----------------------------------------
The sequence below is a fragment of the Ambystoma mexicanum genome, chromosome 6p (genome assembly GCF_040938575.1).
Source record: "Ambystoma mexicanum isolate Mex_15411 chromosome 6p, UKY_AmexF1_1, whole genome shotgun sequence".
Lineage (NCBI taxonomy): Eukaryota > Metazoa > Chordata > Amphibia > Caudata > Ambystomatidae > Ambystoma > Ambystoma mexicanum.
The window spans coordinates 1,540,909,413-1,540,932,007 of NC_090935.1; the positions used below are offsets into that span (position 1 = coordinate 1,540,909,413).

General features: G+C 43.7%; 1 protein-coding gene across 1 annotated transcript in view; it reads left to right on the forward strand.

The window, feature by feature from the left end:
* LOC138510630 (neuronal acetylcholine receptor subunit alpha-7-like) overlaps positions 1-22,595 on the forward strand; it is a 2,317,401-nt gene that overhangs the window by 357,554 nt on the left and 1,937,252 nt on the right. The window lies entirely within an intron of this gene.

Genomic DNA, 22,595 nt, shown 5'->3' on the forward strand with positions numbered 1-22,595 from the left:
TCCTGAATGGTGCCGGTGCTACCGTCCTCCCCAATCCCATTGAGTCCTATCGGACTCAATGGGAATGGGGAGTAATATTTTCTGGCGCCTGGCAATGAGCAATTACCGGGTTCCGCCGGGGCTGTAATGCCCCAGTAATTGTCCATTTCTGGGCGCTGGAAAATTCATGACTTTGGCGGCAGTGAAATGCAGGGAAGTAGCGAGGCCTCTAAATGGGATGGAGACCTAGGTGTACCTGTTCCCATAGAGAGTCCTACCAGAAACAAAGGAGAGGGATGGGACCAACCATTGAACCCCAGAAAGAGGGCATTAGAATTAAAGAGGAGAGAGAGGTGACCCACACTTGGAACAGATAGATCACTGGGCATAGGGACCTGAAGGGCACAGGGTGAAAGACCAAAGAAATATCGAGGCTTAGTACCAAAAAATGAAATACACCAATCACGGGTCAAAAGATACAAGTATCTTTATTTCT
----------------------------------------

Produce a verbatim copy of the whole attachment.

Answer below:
The sequence below is a fragment of the Ambystoma mexicanum genome, chromosome 6p (genome assembly GCF_040938575.1).
Source record: "Ambystoma mexicanum isolate Mex_15411 chromosome 6p, UKY_AmexF1_1, whole genome shotgun sequence".
Lineage (NCBI taxonomy): Eukaryota > Metazoa > Chordata > Amphibia > Caudata > Ambystomatidae > Ambystoma > Ambystoma mexicanum.
The window spans coordinates 1,540,909,413-1,540,932,007 of NC_090935.1; the positions used below are offsets into that span (position 1 = coordinate 1,540,909,413).

General features: G+C 43.7%; 1 protein-coding gene across 1 annotated transcript in view; it reads left to right on the forward strand.

The window, feature by feature from the left end:
* LOC138510630 (neuronal acetylcholine receptor subunit alpha-7-like) overlaps positions 1-22,595 on the forward strand; it is a 2,317,401-nt gene that overhangs the window by 357,554 nt on the left and 1,937,252 nt on the right. The window lies entirely within an intron of this gene.

Genomic DNA, 22,595 nt, shown 5'->3' on the forward strand with positions numbered 1-22,595 from the left:
TCCTGAATGGTGCCGGTGCTACCGTCCTCCCCAATCCCATTGAGTCCTATCGGACTCAATGGGAATGGGGAGTAATATTTTCTGGCGCCTGGCAATGAGCAATTACCGGGTTCCGCCGGGGCTGTAATGCCCCAGTAATTGTCCATTTCTGGGCGCTGGAAAATTCATGACTTTGGCGGCAGTGAAATGCAGGGAAGTAGCGAGGCCTCTAAATGGGATGGAGACCTAGGTGTACCTGTTCCCATAGAGAGTCCTACCAGAAACAAAGGAGAGGGATGGGACCAACCATTGAACCCCAGAAAGAGGGCATTAGAATTAAAGAGGAGAGAGAGGTGACCCACACTTGGAACAGATAGATCACTGGGCATAGGGACCTGAAGGGCACAGGGTGAAAGACCAAAGAAATATCGAGGCTTAGTACCAAAAAATGAAATACACCAATCACGGGTCAAAAGATACAAGTATCTTTATTTCT